William Liao

August 22, 2021

Routinization, then intensity

I started taking a software engineering course two weeks ago — this is my 4th or 5th attempt to acquire new software engineering skills. 

The Launch School has a useful graphic that breaks down the experience of learning a new skill into 3 phases: 

  1. Exploratory phase: you experience initial high — you’re very eager to begin learning. Once you delve deeper into the learning process, the challenge humbles you and your confidence quickly drops to rock bottom (can I really do this?). This doubt brings you to an inflection point: you can quit or you can persist. 
  2. Study phase: This phase seems to be rarely talked about. This is the phase you enter into if you choose to persist. As you struggle and work through the learning process, your confidence increases… albeit at a snails pace. This is called “the plateau”.
  3. Professional phase: Your persistence pays off. You trusted the process — you worked through the plateau — you’ve achieved a high level of proficiency with all-time high levels of confidence to boot. 
Launch School’s Learning Framework

The 4 or 5 previous attempts I’ve made to acquire additional software engineering skills ended up with me quitting after Phase 1. 

I’m not ashamed of this — if anything it provides helpful data for me to understand how I can adjust my approach to improve my chances of successfully going through phases 2 and 3. 

Here’s what I’ve noticed about my prior attempts: I lean heavily into my initial excitement and I throw all my energy at it. I’ll spend hours every day diligently studying until about 2 or 3 weeks later where I eventually burnout and quit.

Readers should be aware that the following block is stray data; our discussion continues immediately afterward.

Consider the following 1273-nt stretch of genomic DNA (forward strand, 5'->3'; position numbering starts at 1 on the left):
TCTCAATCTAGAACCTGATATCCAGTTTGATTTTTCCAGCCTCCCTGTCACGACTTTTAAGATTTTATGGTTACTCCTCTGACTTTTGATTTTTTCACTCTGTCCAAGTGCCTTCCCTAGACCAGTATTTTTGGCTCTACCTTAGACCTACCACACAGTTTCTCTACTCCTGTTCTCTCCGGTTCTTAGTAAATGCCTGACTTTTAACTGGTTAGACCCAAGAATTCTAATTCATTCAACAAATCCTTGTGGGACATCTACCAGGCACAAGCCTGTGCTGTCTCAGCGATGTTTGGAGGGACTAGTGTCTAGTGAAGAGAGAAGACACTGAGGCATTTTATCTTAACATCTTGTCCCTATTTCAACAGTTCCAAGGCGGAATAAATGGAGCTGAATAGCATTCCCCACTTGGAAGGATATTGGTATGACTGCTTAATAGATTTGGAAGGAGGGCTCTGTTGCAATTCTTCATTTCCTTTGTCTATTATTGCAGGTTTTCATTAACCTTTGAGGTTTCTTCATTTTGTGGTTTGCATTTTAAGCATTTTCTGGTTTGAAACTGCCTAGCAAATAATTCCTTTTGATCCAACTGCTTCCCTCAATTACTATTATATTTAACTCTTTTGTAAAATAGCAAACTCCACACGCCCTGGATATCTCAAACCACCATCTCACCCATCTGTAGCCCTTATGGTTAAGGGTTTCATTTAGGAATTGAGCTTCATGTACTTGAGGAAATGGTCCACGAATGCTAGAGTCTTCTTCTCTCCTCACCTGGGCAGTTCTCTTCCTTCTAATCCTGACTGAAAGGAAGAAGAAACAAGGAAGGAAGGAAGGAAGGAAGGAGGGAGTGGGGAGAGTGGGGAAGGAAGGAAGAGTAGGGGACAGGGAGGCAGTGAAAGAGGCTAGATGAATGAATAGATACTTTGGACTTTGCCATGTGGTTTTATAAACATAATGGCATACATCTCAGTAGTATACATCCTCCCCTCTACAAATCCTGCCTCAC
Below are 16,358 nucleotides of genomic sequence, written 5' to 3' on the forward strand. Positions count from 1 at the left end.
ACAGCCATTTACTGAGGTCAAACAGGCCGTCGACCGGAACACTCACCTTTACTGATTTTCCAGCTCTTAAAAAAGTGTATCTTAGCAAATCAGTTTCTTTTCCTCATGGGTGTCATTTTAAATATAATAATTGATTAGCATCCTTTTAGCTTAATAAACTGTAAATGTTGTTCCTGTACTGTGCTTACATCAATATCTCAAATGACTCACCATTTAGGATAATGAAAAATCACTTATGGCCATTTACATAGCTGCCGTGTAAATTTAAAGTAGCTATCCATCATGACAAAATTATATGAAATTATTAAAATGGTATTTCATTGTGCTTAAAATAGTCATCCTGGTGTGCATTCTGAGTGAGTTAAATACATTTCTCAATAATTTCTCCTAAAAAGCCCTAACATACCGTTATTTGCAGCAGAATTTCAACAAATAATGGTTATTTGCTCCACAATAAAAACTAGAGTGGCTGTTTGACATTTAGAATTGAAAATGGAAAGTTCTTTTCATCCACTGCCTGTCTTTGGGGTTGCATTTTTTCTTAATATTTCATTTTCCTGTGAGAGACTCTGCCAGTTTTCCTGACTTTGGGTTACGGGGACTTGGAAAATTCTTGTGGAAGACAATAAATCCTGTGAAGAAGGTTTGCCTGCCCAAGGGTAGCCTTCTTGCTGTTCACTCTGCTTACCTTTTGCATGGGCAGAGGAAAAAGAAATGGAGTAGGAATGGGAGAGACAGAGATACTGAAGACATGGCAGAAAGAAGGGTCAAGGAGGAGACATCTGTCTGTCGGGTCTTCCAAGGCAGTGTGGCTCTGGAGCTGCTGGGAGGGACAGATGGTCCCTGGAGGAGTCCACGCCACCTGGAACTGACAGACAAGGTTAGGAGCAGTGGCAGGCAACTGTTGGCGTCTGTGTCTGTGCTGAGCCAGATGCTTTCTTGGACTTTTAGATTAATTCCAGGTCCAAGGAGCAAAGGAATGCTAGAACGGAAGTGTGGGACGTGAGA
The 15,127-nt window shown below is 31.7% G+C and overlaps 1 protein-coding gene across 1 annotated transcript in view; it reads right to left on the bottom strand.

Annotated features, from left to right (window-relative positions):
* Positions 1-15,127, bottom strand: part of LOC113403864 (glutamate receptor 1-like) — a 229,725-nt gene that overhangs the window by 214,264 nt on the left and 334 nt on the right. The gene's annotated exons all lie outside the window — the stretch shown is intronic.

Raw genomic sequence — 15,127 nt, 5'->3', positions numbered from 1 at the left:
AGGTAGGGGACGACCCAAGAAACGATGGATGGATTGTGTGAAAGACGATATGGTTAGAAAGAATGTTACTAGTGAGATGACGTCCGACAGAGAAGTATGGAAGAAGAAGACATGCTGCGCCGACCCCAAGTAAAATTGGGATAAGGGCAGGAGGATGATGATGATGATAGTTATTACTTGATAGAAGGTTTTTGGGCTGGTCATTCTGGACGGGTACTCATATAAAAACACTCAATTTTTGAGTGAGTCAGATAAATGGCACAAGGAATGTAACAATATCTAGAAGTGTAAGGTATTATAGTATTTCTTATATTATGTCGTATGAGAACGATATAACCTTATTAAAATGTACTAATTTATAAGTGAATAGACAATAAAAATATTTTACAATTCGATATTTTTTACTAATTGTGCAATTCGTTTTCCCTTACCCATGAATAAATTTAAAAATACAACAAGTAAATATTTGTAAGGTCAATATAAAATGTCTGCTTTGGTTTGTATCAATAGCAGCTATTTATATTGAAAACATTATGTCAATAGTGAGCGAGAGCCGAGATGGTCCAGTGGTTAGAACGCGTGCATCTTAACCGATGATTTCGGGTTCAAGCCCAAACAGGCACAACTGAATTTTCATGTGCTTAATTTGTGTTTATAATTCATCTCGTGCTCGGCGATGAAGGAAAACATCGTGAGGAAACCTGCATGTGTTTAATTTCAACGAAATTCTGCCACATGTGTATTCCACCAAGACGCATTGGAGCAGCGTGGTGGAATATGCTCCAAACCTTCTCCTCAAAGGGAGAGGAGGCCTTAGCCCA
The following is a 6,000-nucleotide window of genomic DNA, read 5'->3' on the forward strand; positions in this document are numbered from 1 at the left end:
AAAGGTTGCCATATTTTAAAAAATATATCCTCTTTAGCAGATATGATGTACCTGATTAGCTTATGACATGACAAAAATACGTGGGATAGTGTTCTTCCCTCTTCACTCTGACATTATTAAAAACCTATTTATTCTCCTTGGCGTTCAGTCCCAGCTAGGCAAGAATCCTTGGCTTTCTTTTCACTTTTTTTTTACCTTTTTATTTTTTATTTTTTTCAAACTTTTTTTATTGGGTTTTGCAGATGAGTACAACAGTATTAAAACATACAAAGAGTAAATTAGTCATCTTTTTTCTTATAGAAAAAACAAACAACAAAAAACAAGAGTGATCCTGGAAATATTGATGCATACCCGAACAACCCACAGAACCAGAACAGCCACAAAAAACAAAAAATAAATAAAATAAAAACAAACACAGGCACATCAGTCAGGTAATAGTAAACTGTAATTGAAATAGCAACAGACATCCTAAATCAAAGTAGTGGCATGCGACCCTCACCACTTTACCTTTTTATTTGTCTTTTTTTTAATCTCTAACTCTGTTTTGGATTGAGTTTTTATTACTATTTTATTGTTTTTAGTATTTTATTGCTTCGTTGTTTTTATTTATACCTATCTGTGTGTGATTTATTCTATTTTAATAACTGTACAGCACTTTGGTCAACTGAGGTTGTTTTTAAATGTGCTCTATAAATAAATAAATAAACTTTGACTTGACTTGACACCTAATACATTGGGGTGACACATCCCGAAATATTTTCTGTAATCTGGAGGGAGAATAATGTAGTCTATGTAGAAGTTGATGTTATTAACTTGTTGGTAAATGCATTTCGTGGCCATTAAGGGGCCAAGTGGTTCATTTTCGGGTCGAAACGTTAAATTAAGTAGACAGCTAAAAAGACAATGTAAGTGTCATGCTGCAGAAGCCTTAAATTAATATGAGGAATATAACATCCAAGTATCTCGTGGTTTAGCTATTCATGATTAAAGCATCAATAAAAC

My new hypothesis is that developing a routine first then gradually building up intensity will give me the best chance of sustaining my commitment. So instead of intensely going through course work, I’m only spending about 5–10 minutes working through my curriculum every day. 

I have no illusions about this pace getting me through the course in a timely manner — if I continued to only study for 5–10 minutes a day, I’m not sure I’d make it to the end of the course in this lifetime. 

The idea is that once I’ve undergone the necessary psychological adaptations for 5–10 minutes a day to feel second-nature, I will titrate up the intensity of my commitment. Once I adapt to that new level of intensity, I’ll titrate up again, and then repeat. 

Summary of current thinking: we’re creatures of habit. Establishing new habits and taking on challenging work is a lot to take on at once.

You wouldn’t begin your training for a marathon by running 26 miles.

You wouldn’t begin learning a new instrument by trying to play a complicated piece of music. 

You wouldn’t pursue a Ph. D. without first completing a Bachelor's degree. 

The initial high that we get from the prospect of doing new things is just that: initial. If we lean into the excitement too much, burnout ensues. 

A better way to sustainably adopt new routines is to engage slowly & allot sufficient time for new routines to solidify.